It would also be very interesting to see whether those who think that MIRI is more effective actually donate more.

comment by cameroncowan · 2014-10-18T00:24:03.220Z · score: 0 (0 votes) · LW · GW

A basilisk question isn't necessary! What could we learn from it? However, the MIRI question is a good one.

comment by ChristianKl · 2014-10-18T00:40:35.474Z · score: 5 (5 votes) · LW · GW

A basilisk question isn't necessary! What could we learn from it?

That most people on LW don't believe in the basilisk. That could be useful when facing outsiders who write articles about the basilisk.

comment by cameroncowan · 2014-10-18T23:18:09.534Z · score: 4 (4 votes) · LW · GW

I guess when you put it that way I can see its use.

comment by gwillen · 2014-10-12T04:20:17.864Z · score: 2 (6 votes) · LW · GW

I strongly agree with the basilisk suggestion; have you provided Yvain with a specific question and set of answers to use, per his request, or can you do so?

Or would you not be satisfied with including it as a Super Extra Bonus Question, wanting it to be in the main body of the survey?

comment by gwern · 2014-10-12T18:24:51.627Z · score: 2 (2 votes) · LW · GW

have you provided Yvain with a specific question and set of answers to use, per his request, or can you do so?

I believe I did so, but Yvain is a smart enough cookie that I don't really need to draw up a list of exact phrasings. The question is not how exactly the question will be written, the question is whether such a question will be allowed at all.

Or would you not be satisfied with including it as a Super Extra Bonus Question, wanting it to be in the main body of the survey?

If it is to serve its intended purpose, it would be much better to get it in the main body of the survey to defang the sample size objection.

comment by [deleted] · 2014-10-12T19:13:25.572Z · score: 2 (6 votes) · LW · GW

I believe I did so, but Yvain is a smart enough cookie that I don't really need to draw up a list of exact phrasings.

He said “Please be specific - not "Ask something about taxes" but give the exact question you want me to ask as well as all answer choices.”

comment by gwern · 2014-10-12T20:00:23.618Z · score: 3 (7 votes) · LW · GW

The basilisk question is an exception.

comment by lmm · 2014-10-14T17:30:37.047Z · score: 0 (4 votes) · LW · GW

No it isn't

comment by ChristianKl · 2014-10-11T20:39:21.007Z · score: 2 (2 votes) · LW · GW

I'd also like OCEAN/Big Five restored. The results from last time weren't very definitive and more data would be helpful.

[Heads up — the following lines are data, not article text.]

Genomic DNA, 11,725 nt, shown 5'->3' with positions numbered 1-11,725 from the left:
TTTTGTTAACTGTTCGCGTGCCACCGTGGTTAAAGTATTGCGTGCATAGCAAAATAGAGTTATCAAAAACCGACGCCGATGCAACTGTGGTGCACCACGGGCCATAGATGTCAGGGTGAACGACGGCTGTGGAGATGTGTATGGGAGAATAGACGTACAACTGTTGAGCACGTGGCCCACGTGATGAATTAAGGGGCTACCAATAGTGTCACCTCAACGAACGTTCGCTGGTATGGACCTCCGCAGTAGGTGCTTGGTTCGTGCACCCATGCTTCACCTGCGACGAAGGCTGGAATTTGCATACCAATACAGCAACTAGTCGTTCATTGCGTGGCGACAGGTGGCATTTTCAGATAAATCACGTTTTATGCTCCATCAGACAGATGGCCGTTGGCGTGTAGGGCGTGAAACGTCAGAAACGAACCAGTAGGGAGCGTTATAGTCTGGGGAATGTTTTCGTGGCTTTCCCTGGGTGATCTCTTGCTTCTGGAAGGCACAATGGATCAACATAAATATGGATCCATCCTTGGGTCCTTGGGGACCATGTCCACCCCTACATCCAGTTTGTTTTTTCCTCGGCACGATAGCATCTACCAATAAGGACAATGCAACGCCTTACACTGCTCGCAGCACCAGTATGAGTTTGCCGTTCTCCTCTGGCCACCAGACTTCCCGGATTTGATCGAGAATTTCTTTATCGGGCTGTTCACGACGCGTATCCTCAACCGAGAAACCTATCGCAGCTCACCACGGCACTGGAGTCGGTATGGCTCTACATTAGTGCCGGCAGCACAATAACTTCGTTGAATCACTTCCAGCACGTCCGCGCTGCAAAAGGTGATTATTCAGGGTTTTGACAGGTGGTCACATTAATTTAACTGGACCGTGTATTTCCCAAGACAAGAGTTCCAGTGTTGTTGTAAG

At best I think we should directly the corresponding test questions into the census. Is there a particular set of questions that would be ideal for this purpose? I also oppened a question on cogsci.stackexchange for that purpose.

comment by Alejandro1 · 2014-10-11T13:00:20.063Z · score: 14 (14 votes) · LW · GW

The question about "Country" should clarify whether you are asking about nationality or residence.

comment by ArisKatsaris · 2014-10-12T00:14:31.535Z · score: 12 (12 votes) · LW · GW

The "currently looking for more relationship partners" feels to me ambiguous -- what if someone is open to having more relationship partners, but not actually looking for more? Perhaps make this a three option issue "actively looking" vs "open to having more relationship partners but not actively looking for more" vs "not open to having more relationship partners"?

comment by Emile · 2014-10-11T21:26:03.548Z · score: 11 (11 votes) · LW · GW

I'd add: "Do you use/have you used a Spaced Repetition program, like Anki or Supermemo?"

  • No
  • Yes, regularly
  • I tried it, but stopped

In the politics I'd add a "how strongly do you care about this political affiliation" (scaled on 1-5, from "not at all" to "it's an important part of my identity")

comment by Vaniver · 2014-10-13T13:29:05.958Z · score: 7 (7 votes) · LW · GW

In the politics I'd add a "how strongly do you care about this political affiliation" (scaled on 1-5, from "not at all" to "it's an important part of my identity")

A slightly longer option is to ask people to rate every political affiliation from 1 to 5. This lets us identify clusters better, as well as total political identification (if someone gives 1s to everything, that's the 'apolitical' option).